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Astros reflect on positives
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07/14/2004  1:28 AM ET
Astros reflect on positives
Disappointing results don't detract from All-Star Game
tickets for any Major League Baseball game
Carlos Beltran (left) and Edgar Renteria scored on an Albert Pujols double in the fourth. (Jed Jacobsohn/Getty Images)
HOUSTON -- The 75th All-Star Game at Minute Maid Park had all the familiar ingredients seen at so many Houston games this season: A sellout crowd, some boos directed at Jimy Williams and no shortage of disappointing performances from the hometown stars.

"We were all flustered out there," Houston second baseman Jeff Kent said. "They jumped all over us. We were trying to slow them down before we even had a chance to breathe."

At least this one didn't cost the Astros any ground in the standings.

Mirroring the Astros' season, the optimism leading up to Houston's first All-Star Game since 1986 soon turned to disappointment as hometown hero Roger Clemens was rocked for a pair of homers and six runs in the first inning. The evening also saw Kent contribute an error while Kent, Lance Berkman and Carlos Beltran were a combined 2-for-6 with a pair of singles.

Clemens had his worst -- and shortest -- outing since putting on a Houston uniform. The six-time Cy Young Award winner lasted just one inning and gave up six runs, including three earned, on five hits. The right-hander did not walk a batter and struck out two. He threw 35 pitches with 23 going for strikes.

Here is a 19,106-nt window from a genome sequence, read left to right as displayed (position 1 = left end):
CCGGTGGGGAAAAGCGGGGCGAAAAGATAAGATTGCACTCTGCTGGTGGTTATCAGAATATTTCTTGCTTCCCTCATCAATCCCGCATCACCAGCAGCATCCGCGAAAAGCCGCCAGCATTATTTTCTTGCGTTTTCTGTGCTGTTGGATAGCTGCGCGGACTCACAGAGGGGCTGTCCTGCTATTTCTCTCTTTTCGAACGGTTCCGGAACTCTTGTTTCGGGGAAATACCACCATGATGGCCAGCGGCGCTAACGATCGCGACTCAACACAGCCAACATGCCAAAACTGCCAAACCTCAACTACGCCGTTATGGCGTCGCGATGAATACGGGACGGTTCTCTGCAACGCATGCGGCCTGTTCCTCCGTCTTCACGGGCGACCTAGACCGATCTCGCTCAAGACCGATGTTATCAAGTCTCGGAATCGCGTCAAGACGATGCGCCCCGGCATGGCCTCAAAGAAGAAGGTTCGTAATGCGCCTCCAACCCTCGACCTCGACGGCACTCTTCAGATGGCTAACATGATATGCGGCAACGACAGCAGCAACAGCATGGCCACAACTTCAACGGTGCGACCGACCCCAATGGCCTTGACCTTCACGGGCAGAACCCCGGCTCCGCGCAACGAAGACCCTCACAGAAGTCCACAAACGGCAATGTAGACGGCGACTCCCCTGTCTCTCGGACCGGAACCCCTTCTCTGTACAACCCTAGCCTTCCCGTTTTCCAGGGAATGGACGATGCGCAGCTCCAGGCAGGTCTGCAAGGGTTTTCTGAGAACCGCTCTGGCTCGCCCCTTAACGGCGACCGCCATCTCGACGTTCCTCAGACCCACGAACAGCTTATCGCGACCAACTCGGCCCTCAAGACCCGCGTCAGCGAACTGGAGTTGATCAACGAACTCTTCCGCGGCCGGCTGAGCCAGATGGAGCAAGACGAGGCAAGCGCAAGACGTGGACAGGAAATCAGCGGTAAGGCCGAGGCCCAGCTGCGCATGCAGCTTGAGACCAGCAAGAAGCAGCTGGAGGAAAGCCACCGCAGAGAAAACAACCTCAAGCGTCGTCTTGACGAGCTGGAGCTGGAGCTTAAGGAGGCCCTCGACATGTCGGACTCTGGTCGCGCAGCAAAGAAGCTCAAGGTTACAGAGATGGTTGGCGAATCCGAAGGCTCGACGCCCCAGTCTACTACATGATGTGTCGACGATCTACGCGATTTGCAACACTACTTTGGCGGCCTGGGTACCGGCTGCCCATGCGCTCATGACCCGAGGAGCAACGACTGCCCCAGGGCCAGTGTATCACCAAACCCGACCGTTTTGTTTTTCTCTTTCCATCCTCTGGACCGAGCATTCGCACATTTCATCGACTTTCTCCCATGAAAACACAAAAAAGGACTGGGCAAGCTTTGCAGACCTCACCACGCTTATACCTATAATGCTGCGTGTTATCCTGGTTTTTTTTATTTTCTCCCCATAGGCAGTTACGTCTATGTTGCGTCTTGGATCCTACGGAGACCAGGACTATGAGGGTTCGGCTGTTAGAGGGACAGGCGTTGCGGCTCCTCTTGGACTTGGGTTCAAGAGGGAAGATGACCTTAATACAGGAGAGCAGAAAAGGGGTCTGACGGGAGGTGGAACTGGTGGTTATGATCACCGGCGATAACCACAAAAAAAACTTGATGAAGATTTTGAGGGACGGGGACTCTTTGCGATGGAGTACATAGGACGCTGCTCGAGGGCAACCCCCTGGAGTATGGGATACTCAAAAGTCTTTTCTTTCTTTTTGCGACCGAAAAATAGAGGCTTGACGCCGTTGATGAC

2004 All-Star Game

"Roger was pitching on two days' rest, he wasn't really set up to pitch the way he normally pitches," Kent said. "He took one tonight for the team.

"You could tell he didn't have his good stuff," Berkman said. "That lineup the American League had is just unbelievable. It doesn't take much to give up six runs in a game like this."

Clemens wasn't using the short rest as an excuse.

"It was a tough go of it," Clemens said. "I threw a couple of breaking balls and they hit them. Going in, (Anaheim's Vladimir) Guerrero was the guy I was worried about the most and he was the only guy I guy out.

"It happens. You face a good lineup and somebody gets on and somebody flips one out of here and it's a tough outing. The biggest thing to me is I wanted to go two innings to help out and I wasn't able to."

The fans gave him a warm round of applause, including former President George Bush, who was in attendance.

"Great game," Mr. Bush said. "Listen, it doesn't matter it they shelled Roger in the first inning, he has the hearts and minds of people in Texas and in baseball."

Berkman went 0-for-2, grounding out to first base in the second and flying out to left in the fifth.

"I definitely felt a little depleted (after finishing second in the Century 21 Home Run Derby Monday night), the adrenalin wasn't quite there," Berkman said. "I think I spent it all last night."

The opposing hitters were sympathetic of Clemens' plight. And working with New York Mets catcher Mike Piazza wasn't an issue, just as Clemens and Piazza said it wouldn't be.